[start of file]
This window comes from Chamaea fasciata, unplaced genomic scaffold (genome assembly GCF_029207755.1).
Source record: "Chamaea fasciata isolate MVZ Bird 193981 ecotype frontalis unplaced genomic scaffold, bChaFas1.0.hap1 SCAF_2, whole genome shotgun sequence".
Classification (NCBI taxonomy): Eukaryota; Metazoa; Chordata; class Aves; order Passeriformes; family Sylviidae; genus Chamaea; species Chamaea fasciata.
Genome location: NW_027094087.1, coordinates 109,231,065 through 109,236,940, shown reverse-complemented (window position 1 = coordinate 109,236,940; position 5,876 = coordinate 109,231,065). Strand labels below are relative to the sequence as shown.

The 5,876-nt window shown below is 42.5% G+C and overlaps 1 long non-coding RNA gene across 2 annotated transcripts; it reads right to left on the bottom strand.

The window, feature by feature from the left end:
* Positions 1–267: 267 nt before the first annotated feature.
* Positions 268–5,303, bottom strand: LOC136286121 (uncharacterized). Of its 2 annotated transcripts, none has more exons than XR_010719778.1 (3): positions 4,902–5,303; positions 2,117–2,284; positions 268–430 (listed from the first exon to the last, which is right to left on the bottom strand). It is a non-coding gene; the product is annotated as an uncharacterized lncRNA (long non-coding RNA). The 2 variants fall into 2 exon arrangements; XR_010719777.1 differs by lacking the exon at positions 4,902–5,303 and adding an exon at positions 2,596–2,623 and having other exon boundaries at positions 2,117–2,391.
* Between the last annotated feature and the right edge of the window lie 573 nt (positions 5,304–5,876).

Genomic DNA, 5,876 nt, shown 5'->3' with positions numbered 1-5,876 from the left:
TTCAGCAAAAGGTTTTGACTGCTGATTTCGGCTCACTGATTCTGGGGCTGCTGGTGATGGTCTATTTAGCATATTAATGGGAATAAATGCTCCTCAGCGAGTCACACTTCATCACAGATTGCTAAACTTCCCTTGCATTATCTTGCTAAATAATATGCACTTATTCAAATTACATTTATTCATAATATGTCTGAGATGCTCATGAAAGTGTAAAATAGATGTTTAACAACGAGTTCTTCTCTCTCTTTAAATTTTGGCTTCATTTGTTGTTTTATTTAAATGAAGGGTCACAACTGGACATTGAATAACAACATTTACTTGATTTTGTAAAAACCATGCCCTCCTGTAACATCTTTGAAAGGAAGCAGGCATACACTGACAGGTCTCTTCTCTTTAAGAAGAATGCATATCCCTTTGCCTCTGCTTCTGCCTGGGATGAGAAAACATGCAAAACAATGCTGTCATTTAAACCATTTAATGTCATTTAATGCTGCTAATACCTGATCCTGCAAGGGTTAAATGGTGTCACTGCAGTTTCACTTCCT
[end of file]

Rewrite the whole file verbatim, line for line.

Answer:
This window comes from Chamaea fasciata, unplaced genomic scaffold (genome assembly GCF_029207755.1).
Source record: "Chamaea fasciata isolate MVZ Bird 193981 ecotype frontalis unplaced genomic scaffold, bChaFas1.0.hap1 SCAF_2, whole genome shotgun sequence".
Classification (NCBI taxonomy): Eukaryota; Metazoa; Chordata; class Aves; order Passeriformes; family Sylviidae; genus Chamaea; species Chamaea fasciata.
Genome location: NW_027094087.1, coordinates 109,231,065 through 109,236,940, shown reverse-complemented (window position 1 = coordinate 109,236,940; position 5,876 = coordinate 109,231,065). Strand labels below are relative to the sequence as shown.

The 5,876-nt window shown below is 42.5% G+C and overlaps 1 long non-coding RNA gene across 2 annotated transcripts; it reads right to left on the bottom strand.

The window, feature by feature from the left end:
* Positions 1–267: 267 nt before the first annotated feature.
* Positions 268–5,303, bottom strand: LOC136286121 (uncharacterized). Of its 2 annotated transcripts, none has more exons than XR_010719778.1 (3): positions 4,902–5,303; positions 2,117–2,284; positions 268–430 (listed from the first exon to the last, which is right to left on the bottom strand). It is a non-coding gene; the product is annotated as an uncharacterized lncRNA (long non-coding RNA). The 2 variants fall into 2 exon arrangements; XR_010719777.1 differs by lacking the exon at positions 4,902–5,303 and adding an exon at positions 2,596–2,623 and having other exon boundaries at positions 2,117–2,391.
* Between the last annotated feature and the right edge of the window lie 573 nt (positions 5,304–5,876).

Genomic DNA, 5,876 nt, shown 5'->3' with positions numbered 1-5,876 from the left:
TTCAGCAAAAGGTTTTGACTGCTGATTTCGGCTCACTGATTCTGGGGCTGCTGGTGATGGTCTATTTAGCATATTAATGGGAATAAATGCTCCTCAGCGAGTCACACTTCATCACAGATTGCTAAACTTCCCTTGCATTATCTTGCTAAATAATATGCACTTATTCAAATTACATTTATTCATAATATGTCTGAGATGCTCATGAAAGTGTAAAATAGATGTTTAACAACGAGTTCTTCTCTCTCTTTAAATTTTGGCTTCATTTGTTGTTTTATTTAAATGAAGGGTCACAACTGGACATTGAATAACAACATTTACTTGATTTTGTAAAAACCATGCCCTCCTGTAACATCTTTGAAAGGAAGCAGGCATACACTGACAGGTCTCTTCTCTTTAAGAAGAATGCATATCCCTTTGCCTCTGCTTCTGCCTGGGATGAGAAAACATGCAAAACAATGCTGTCATTTAAACCATTTAATGTCATTTAATGCTGCTAATACCTGATCCTGCAAGGGTTAAATGGTGTCACTGCAGTTTCACTTCCT